How to Make a 45 Degree Angle Without a Compass

Updated February 21, 2017

Drawing angles is a skill required in many situations, from school lessons through to working as a cartographer or rocket engineer. Although it is possible to draw many angles with a compass, it is not the only tool available. A semicircular protractor is a useful tool for measuring and drawing angles not exceeding 180 degrees. A protractor has an outer edge marked in degrees, from zero to 180, and a horizontal baseline and vertical centerline to facilitate accurate positioning. Using a protractor is simple.

Draw a horizontal line using the flat base of the protractor. Draw a short vertical line crossing the horizontal one near the left-hand end of the line. This provides a guide for positioning the protractor in Step 2.

Rest the protractor over the horizontal line. Ensure that the protractor baseline -- joining zero degrees and 180 degrees -- is exactly on top of the line, and that the vertical line in the centre of the protractor base aligns with the vertical guideline drawn in Step 1.

Locate the 45-degree mark on the curved perimeter of the protractor and make a small pencil mark on the drawing surface.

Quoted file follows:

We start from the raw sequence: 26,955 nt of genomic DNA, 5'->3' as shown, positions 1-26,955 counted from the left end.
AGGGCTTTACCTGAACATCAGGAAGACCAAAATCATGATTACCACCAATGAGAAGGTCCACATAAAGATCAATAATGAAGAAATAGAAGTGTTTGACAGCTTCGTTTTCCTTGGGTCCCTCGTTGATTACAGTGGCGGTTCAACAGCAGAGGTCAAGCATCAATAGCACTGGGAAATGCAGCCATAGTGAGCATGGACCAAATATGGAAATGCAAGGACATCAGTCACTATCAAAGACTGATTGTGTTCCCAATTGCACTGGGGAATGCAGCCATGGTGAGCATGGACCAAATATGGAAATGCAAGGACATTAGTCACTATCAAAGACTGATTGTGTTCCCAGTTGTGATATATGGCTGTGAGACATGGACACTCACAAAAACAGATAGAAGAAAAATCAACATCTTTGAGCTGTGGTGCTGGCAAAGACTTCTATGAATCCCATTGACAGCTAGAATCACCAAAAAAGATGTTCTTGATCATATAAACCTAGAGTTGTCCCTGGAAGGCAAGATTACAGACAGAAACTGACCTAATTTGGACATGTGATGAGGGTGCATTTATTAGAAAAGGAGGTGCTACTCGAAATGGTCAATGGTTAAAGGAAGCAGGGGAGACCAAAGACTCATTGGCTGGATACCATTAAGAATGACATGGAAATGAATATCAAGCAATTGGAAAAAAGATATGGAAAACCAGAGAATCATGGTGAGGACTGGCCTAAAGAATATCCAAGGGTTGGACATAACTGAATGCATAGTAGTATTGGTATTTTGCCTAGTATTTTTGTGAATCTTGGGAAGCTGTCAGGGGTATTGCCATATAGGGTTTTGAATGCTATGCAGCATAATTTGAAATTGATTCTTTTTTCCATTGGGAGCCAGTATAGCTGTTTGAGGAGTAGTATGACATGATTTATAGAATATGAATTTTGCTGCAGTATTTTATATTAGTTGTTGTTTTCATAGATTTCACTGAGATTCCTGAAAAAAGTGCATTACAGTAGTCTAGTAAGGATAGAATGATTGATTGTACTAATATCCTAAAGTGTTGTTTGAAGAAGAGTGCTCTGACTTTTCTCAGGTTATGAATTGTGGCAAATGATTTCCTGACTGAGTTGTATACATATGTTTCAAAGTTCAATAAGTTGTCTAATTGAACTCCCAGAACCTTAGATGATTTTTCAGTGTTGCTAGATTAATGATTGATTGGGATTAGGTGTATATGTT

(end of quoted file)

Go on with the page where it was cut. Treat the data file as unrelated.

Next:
Move the protractor and use the straight base to draw a line between the guide mark on the horizontal line and the mark representing 45 degrees. The angle between the two lines is 45 degrees.


Use a semicircular protractor to measure any angle between zero and 180 degrees. Full circle protractors enable any angle to be drawn. Some drafting triangles have 45-degree corners.


Blunt and wide-tipped pencils reduce the accuracy of measurements. Always use a sharp pencil.

Things You'll Need

  • Protractor
  • Pencil
Cite this Article A tool to create a citation to reference this article Cite this Article

About the Author

David Robinson has written professionally since 2000. He is a Fellow of the Royal Geographical Society and the Royal Meteorological Society. He has written for the "Telegraph" and "Guardian" newspapers in the U.K., government publications, websites, magazines and school textbooks. He holds an honors Bachelor of Arts in geography and education and a teaching certificate from Durham University, England.